But before this came into force, Mustafa Kemal, the new dictator of Turkey, announced in March 1924 abolition of the khilafah that was in any case a nominal entity. Sharif Hussain, then in Transjordan (now called Jordan), immediately proclaimed himself khalifah. ‘Abd al-‘Aziz realized that this was his opportunity, for Hussain’s proclamation would not be viewed with favour in the Muslim world. First, Husain ibn ‘Ali was known as a British agent who had led the “Arab Revolt” against the Ottomans. This was something the Muslims could not forgive. Second, ‘Abd al-‘Aziz ibn Saud’s own links with the British were less well known since he was still an obscure figure in Central Arabia. Thus, he could claim to get rid of Sharif Hussain on behalf of the Muslims and earn their gratitude.
This development, of course, suited the British well. Hussain had already become troublesome after the British reneged on their promise to make him the king of the whole of Arabia. His sons had nearly wrecked the Cairo Conference in 1921 by walking out. The British now favoured ‘Abd al-‘Aziz over Hussain to become the ruler of the Hijaz. For Britain, it simply meant a change of faces but an arrangement through which the feelings of the Muslims worldwide would be assuaged. Thus, ‘Abd al-‘Aziz was given the green light to attack Makkah. Without British support, Hussain ibn ‘Ali’s forces were no match for those of Ibn Saud’s Ikhwan.
The latest Saudi assault on Makkah began, again, with the massacre of the inhabitants of Ta’if in September 1924. This was a repeat of the Saudi slaughter in 1802. Estimates about the number of people killed in the latest assault ranged from 400 to 900. It was carried out without mercy. All male inhabitants were put to the sword, even those who had sought refuge in masjids. They also destroyed the masjids after beheading their captives there. When the news reached the residents of Makkah, it struck terror in their hearts. The slaughter shocked the 70,000 or so pilgrims who were assembled for Hajj. They condemned “the Wahhabites’ savagery” in the strongest possible terms. A year earlier, in July 1923, Ibn Saud’s forces had attacked and massacred nearly 5,000 pilgrims from Yemen. With such news and the slaughter perpetrated by Ibn Saud’s men at Ta’if, the majority of Makkah’s residents fled to Jeddah. The remainder barricaded themselves inside their homes as Ibn Saud’s hordes continued the pillage, destroying tombs, shrines and masjids.
Many of his men came armed with British supplied guns while in ihram. The Saudis, in the name of “purifying” Islam from idolatrous accretions, themselves violated many of the fundamental commandments of the Qur’an — sanctity of the Haram, safety of the hujjaj (the guests of Allah – Â), and prohibition on carrying weapons while in ihram. When Makkah fell to Ibn Saud, he was quick to issue a disclaimer to any personal designs upon the throne of the Hijaz or the khilafah. He said, “I have no intentions of extending my territory beyond my possessions in Najd, but it is my duty to rid the Hedjaz [sic] and my people of the cruelty of the Sheriff [sic].”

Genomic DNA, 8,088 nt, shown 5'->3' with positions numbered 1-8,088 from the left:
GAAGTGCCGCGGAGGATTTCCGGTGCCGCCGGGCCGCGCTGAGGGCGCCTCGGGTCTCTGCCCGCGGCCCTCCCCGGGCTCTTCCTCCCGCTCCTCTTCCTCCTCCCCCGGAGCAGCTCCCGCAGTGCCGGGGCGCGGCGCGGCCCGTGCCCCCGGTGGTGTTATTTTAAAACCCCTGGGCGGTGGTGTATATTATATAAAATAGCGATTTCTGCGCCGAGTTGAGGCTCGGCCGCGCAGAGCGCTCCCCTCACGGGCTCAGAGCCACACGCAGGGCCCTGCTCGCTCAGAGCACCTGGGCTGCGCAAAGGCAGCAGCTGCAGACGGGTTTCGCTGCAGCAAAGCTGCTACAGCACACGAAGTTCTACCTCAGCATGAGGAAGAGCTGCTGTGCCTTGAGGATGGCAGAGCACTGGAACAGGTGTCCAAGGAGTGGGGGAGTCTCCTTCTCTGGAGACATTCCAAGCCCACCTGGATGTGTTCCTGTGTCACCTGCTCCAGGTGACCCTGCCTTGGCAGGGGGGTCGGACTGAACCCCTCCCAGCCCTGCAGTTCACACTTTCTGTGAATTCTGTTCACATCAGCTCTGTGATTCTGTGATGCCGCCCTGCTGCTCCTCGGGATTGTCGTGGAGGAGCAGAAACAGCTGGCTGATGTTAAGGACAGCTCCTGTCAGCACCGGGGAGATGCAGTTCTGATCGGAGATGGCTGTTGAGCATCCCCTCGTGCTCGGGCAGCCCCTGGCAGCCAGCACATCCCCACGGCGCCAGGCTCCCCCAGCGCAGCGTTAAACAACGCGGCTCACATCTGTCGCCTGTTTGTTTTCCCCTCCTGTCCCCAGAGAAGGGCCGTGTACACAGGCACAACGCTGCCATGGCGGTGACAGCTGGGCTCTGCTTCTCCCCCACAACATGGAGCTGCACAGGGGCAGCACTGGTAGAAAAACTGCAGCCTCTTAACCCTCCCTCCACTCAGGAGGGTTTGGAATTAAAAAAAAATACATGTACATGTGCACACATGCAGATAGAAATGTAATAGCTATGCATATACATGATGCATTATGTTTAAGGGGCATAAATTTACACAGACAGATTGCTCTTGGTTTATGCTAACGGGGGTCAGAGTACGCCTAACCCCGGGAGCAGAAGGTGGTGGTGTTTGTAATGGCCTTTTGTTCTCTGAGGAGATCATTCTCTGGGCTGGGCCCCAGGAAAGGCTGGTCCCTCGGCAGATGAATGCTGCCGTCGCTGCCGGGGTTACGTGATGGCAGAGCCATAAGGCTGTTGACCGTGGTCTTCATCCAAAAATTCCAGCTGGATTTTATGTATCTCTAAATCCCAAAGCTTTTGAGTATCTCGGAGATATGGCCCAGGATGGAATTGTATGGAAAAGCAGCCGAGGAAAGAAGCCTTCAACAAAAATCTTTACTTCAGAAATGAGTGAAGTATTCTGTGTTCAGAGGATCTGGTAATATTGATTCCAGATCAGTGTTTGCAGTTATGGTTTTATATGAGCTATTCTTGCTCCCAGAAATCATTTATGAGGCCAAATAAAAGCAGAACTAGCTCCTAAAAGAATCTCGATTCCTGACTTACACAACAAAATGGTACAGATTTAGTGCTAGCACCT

This, like many of his previous pledges was designed to placate the feelings of Muslims worldwide. Muslims were appalled by the cruelty perpetrated by the forces of Ibn Saud against innocent, defenceless people. The contradiction in his statement was obvious. While disavowing any claims on the Hijaz, he was, at the same time, claiming to speak on behalf of its people. ‘Abd al-‘Aziz’s pledge to the world’s Muslims would prove as hollow as his promise to the Wahhabi Ikhwan who, as his foot-soldiers, fought to establish Ibn Saud’s rule in Makkah and, on December 5, 1925, in Madinah. Hussain ibn ‘Ali, already old and thoroughly dejected, fled from Makkah to Jeddah from whence he was taken on an old British steamer into exile in Cyprus.
‘Abd al-‘Aziz ibn Saud had arrived to control the Haramayn using the cloak of religion but with the help of Britain. The British plan of controlling the holy cities of Makkah and Madinah through a trusted “Mussalman agent” had finally been realized through Ibn Saud. In January 1926, ‘Abd al-‘Aziz declared himself king of the Hijaz in the company of the imam of al-Masjid al-Haram.
In taking this step, he said he was forced to do so because of the “indifference of foreign Muslims” to his several requests for advice on the holy places. The proposal to take on the title of king, however, he said had come from the “merchants and notables of Jeddah” which he readily accepted! Only 14 months earlier he was swearing against having any intentions to the throne of the Hijaz, vowing not to extend his “…territory beyond my possessions in Najd.”
This is a modified version of a chapter from Zafar Bangash’s book, The Makkah Massacre and the Future of the Haramain, 1988.